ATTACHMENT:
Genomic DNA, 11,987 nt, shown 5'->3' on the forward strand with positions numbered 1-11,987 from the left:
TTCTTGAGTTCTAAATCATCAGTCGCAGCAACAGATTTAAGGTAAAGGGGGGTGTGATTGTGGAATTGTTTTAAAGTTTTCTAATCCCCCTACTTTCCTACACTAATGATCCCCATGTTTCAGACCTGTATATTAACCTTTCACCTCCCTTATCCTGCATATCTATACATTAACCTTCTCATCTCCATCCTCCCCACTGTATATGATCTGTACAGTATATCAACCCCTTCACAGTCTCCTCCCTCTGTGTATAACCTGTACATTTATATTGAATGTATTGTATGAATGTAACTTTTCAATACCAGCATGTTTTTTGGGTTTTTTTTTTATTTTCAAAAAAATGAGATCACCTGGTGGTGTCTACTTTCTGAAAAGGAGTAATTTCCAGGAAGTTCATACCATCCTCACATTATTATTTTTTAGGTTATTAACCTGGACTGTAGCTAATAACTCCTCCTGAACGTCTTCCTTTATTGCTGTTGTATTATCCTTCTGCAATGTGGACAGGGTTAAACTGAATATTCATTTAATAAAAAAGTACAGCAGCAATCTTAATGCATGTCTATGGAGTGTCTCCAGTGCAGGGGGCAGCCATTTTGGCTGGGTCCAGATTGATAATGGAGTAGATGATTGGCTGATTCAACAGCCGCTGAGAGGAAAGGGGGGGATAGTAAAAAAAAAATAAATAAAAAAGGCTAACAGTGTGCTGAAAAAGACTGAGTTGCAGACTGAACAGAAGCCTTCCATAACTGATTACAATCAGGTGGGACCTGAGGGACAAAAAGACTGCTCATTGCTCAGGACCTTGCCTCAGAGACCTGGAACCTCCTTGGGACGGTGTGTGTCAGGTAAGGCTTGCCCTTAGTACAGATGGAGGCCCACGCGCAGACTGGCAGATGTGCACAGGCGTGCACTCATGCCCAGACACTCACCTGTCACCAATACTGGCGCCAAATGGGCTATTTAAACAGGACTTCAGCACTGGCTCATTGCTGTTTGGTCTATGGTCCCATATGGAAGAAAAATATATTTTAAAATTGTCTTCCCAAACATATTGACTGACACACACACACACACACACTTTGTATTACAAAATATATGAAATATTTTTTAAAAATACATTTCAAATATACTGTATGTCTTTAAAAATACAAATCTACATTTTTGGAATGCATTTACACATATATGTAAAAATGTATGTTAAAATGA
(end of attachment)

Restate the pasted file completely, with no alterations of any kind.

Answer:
Genomic DNA, 11,987 nt, shown 5'->3' on the forward strand with positions numbered 1-11,987 from the left:
TTCTTGAGTTCTAAATCATCAGTCGCAGCAACAGATTTAAGGTAAAGGGGGGTGTGATTGTGGAATTGTTTTAAAGTTTTCTAATCCCCCTACTTTCCTACACTAATGATCCCCATGTTTCAGACCTGTATATTAACCTTTCACCTCCCTTATCCTGCATATCTATACATTAACCTTCTCATCTCCATCCTCCCCACTGTATATGATCTGTACAGTATATCAACCCCTTCACAGTCTCCTCCCTCTGTGTATAACCTGTACATTTATATTGAATGTATTGTATGAATGTAACTTTTCAATACCAGCATGTTTTTTGGGTTTTTTTTTTATTTTCAAAAAAATGAGATCACCTGGTGGTGTCTACTTTCTGAAAAGGAGTAATTTCCAGGAAGTTCATACCATCCTCACATTATTATTTTTTAGGTTATTAACCTGGACTGTAGCTAATAACTCCTCCTGAACGTCTTCCTTTATTGCTGTTGTATTATCCTTCTGCAATGTGGACAGGGTTAAACTGAATATTCATTTAATAAAAAAGTACAGCAGCAATCTTAATGCATGTCTATGGAGTGTCTCCAGTGCAGGGGGCAGCCATTTTGGCTGGGTCCAGATTGATAATGGAGTAGATGATTGGCTGATTCAACAGCCGCTGAGAGGAAAGGGGGGGATAGTAAAAAAAAAATAAATAAAAAAGGCTAACAGTGTGCTGAAAAAGACTGAGTTGCAGACTGAACAGAAGCCTTCCATAACTGATTACAATCAGGTGGGACCTGAGGGACAAAAAGACTGCTCATTGCTCAGGACCTTGCCTCAGAGACCTGGAACCTCCTTGGGACGGTGTGTGTCAGGTAAGGCTTGCCCTTAGTACAGATGGAGGCCCACGCGCAGACTGGCAGATGTGCACAGGCGTGCACTCATGCCCAGACACTCACCTGTCACCAATACTGGCGCCAAATGGGCTATTTAAACAGGACTTCAGCACTGGCTCATTGCTGTTTGGTCTATGGTCCCATATGGAAGAAAAATATATTTTAAAATTGTCTTCCCAAACATATTGACTGACACACACACACACACACACTTTGTATTACAAAATATATGAAATATTTTTTAAAAATACATTTCAAATATACTGTATGTCTTTAAAAATACAAATCTACATTTTTGGAATGCATTTACACATATATGTAAAAATGTATGTTAAAATGA